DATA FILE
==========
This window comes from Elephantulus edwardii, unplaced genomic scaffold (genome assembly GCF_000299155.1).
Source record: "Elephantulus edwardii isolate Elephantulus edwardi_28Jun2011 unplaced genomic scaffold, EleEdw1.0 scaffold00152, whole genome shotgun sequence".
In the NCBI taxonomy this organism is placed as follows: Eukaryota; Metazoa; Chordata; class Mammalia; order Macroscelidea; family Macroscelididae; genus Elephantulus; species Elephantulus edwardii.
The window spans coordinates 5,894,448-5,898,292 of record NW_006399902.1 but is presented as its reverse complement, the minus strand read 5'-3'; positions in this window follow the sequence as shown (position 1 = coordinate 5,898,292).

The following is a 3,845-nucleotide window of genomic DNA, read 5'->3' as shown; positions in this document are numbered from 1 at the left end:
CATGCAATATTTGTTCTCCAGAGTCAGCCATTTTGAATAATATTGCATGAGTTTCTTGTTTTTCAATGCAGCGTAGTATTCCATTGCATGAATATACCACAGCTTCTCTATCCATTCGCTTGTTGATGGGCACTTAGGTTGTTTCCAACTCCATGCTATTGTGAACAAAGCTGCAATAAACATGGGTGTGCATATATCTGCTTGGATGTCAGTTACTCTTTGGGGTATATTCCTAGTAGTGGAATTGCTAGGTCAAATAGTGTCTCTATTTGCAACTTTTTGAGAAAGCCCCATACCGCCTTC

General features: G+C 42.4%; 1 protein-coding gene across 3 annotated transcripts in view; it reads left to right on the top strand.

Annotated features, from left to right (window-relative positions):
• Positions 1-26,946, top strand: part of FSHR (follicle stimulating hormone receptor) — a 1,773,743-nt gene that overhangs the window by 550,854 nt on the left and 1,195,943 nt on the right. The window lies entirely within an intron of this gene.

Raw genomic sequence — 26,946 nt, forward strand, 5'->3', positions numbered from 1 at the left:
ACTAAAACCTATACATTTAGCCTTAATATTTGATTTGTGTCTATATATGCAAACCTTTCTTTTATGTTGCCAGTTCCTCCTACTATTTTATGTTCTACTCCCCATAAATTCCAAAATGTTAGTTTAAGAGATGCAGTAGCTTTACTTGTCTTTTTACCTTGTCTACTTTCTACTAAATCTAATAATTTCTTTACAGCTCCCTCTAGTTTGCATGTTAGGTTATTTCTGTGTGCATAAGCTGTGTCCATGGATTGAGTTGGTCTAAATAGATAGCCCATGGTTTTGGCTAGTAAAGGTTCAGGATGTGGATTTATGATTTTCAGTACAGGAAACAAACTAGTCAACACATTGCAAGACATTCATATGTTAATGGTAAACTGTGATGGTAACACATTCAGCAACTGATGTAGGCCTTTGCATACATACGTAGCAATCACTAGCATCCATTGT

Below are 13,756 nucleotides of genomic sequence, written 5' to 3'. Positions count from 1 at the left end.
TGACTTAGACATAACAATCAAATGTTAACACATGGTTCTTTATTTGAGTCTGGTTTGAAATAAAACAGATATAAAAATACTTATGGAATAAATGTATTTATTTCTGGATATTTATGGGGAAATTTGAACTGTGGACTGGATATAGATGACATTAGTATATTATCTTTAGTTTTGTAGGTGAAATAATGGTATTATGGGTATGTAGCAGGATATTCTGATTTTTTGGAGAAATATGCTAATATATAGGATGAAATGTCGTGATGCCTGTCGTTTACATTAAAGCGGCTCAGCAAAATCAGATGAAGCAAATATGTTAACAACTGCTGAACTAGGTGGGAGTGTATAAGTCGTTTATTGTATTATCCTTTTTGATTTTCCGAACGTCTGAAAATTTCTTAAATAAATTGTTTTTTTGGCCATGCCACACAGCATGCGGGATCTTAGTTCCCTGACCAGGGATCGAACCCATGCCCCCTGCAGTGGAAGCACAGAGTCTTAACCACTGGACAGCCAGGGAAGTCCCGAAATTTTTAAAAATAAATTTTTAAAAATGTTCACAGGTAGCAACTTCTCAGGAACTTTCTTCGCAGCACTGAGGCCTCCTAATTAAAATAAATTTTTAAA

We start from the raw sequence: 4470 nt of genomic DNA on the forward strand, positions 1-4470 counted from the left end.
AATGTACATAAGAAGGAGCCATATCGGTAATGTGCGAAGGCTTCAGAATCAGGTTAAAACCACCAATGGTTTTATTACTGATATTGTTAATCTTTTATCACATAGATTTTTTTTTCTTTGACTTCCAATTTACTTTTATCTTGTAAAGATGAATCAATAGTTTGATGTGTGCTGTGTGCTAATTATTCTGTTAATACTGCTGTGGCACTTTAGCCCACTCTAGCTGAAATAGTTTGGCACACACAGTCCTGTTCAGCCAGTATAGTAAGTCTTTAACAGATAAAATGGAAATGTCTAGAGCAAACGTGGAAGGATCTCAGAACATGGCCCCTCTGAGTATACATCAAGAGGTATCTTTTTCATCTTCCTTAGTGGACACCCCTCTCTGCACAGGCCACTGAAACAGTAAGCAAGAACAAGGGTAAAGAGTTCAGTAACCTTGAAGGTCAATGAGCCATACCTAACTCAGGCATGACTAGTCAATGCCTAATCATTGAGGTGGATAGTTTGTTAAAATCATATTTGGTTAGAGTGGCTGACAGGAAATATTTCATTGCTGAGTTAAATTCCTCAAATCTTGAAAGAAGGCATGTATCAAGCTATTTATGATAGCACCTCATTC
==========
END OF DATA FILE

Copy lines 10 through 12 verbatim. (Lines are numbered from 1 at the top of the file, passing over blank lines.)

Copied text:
Raw genomic sequence — 26,946 nt, forward strand, 5'->3', positions numbered from 1 at the left:
ACTAAAACCTATACATTTAGCCTTAATATTTGATTTGTGTCTATATATGCAAACCTTTCTTTTATGTTGCCAGTTCCTCCTACTATTTTATGTTCTACTCCCCATAAATTCCAAAATGTTAGTTTAAGAGATGCAGTAGCTTTACTTGTCTTTTTACCTTGTCTACTTTCTACTAAATCTAATAATTTCTTTACAGCTCCCTCTAGTTTGCATGTTAGGTTATTTCTGTGTGCATAAGCTGTGTCCATGGATTGAGTTGGTCTAAATAGATAGCCCATGGTTTTGGCTAGTAAAGGTTCAGGATGTGGATTTATGATTTTCAGTACAGGAAACAAACTAGTCAACACATTGCAAGACATTCATATGTTAATGGTAAACTGTGATGGTAACACATTCAGCAACTGATGTAGGCCTTTGCATACATACGTAGCAATCACTAGCATCCATTGT

Below are 13,756 nucleotides of genomic sequence, written 5' to 3'. Positions count from 1 at the left end.